Even more revealing were the results found by the 2000 Decorte, Verschaffel and Green study which stated, “when middle school students were prompted to ask their parents about their use of the Pythagorean Theorem, an overwhelming 78% answered that they could not recall ever using the Pythagorean Theorem in their day to day lives” (Decorte, Verschaffel and Green). In response, many modern day teachers have begun to explore new ways to teach the Pythagorean Theorem in an attempt to help students see the relevance it can have in their everyday lives.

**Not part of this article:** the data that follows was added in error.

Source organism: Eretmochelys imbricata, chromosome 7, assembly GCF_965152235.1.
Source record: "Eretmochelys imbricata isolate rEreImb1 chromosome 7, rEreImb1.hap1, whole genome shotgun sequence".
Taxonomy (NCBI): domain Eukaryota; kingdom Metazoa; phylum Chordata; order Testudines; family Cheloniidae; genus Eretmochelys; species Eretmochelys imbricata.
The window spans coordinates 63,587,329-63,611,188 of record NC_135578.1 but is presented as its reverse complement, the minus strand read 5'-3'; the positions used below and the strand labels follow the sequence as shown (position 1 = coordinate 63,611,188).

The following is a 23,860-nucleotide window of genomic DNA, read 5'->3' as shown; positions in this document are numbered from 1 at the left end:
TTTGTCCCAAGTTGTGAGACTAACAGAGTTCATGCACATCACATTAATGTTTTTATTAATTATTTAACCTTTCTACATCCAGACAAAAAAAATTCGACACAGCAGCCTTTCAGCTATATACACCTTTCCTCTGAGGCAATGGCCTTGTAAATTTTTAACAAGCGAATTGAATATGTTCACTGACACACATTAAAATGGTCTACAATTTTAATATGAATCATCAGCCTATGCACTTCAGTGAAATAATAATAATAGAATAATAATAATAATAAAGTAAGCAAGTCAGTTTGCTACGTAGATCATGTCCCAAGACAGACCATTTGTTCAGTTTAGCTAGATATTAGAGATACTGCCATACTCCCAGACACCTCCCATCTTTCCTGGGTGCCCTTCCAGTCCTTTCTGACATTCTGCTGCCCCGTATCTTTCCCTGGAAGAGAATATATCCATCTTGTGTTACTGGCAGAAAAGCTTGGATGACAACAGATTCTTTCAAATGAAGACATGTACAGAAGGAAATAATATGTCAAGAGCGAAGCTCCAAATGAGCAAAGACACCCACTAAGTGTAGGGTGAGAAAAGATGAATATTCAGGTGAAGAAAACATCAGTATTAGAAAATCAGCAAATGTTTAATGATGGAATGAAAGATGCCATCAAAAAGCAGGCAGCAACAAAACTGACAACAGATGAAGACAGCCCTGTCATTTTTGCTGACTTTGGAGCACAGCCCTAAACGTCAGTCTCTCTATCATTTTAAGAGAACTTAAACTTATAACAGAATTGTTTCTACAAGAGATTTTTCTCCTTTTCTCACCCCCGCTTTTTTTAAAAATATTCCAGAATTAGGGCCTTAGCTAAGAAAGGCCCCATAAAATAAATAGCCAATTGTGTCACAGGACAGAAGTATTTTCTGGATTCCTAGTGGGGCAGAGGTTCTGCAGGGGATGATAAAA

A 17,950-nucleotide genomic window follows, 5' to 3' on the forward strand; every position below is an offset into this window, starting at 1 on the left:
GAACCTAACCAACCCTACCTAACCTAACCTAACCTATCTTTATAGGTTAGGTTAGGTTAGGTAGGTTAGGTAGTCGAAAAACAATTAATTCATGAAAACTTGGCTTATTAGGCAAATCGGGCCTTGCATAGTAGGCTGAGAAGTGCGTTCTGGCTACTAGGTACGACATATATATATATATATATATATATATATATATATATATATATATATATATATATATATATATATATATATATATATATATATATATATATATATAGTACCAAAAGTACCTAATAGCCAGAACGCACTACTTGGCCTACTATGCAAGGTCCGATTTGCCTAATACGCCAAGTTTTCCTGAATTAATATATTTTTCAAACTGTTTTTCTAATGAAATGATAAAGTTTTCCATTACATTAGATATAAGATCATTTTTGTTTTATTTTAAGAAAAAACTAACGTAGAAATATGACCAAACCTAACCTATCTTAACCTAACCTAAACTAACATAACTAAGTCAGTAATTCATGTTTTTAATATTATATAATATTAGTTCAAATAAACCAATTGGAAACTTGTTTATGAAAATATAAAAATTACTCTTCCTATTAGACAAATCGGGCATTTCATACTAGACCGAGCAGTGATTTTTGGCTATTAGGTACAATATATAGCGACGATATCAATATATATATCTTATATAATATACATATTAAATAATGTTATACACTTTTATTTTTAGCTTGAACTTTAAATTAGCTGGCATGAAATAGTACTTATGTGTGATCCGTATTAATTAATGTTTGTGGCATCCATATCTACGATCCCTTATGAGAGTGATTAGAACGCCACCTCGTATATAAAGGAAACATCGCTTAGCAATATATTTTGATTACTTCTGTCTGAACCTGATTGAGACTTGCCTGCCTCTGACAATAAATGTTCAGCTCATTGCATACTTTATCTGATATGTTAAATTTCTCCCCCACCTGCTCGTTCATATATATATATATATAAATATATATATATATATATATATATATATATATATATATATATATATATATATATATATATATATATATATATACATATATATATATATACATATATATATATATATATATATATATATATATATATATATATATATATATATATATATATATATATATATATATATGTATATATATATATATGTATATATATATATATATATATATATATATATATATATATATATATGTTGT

For many students, the words “Pythagorean Theorem” can sound incredibly daunting and intimidating. It is the teacher’s job to show them how the process of this theorem are performed in various daily situations, and that they have probably already experienced it without realizing it. By introducing students to real-life examples, teachers can help take the fear out of the equation. “Some mathematicians and teachers have attempted to produce textbooks that use a bare minimum of sentential representation and argument” (Lindsay). These books often proved useless without further explanation from the teacher. They proved that students needed real-life examples of how the Pythagorean Theorem worked in order to understand the process. The diagrams in these textbooks are often referred to as “diagrammatic demonstrations”. “A diagram that illustrates a mathematical relation by showing in essence that it is an accurate reflection of the behavior of objects in space and provides an understanding because it grounds the abstraction in our customary experience” (Lindsay). The problem with these diagrams was that they often reflected shaped that were unrealistic and never seen in real life. One approach that many teachers are currently pursuing is to use pictures of real buildings, baseball fields, and other such relevant structures.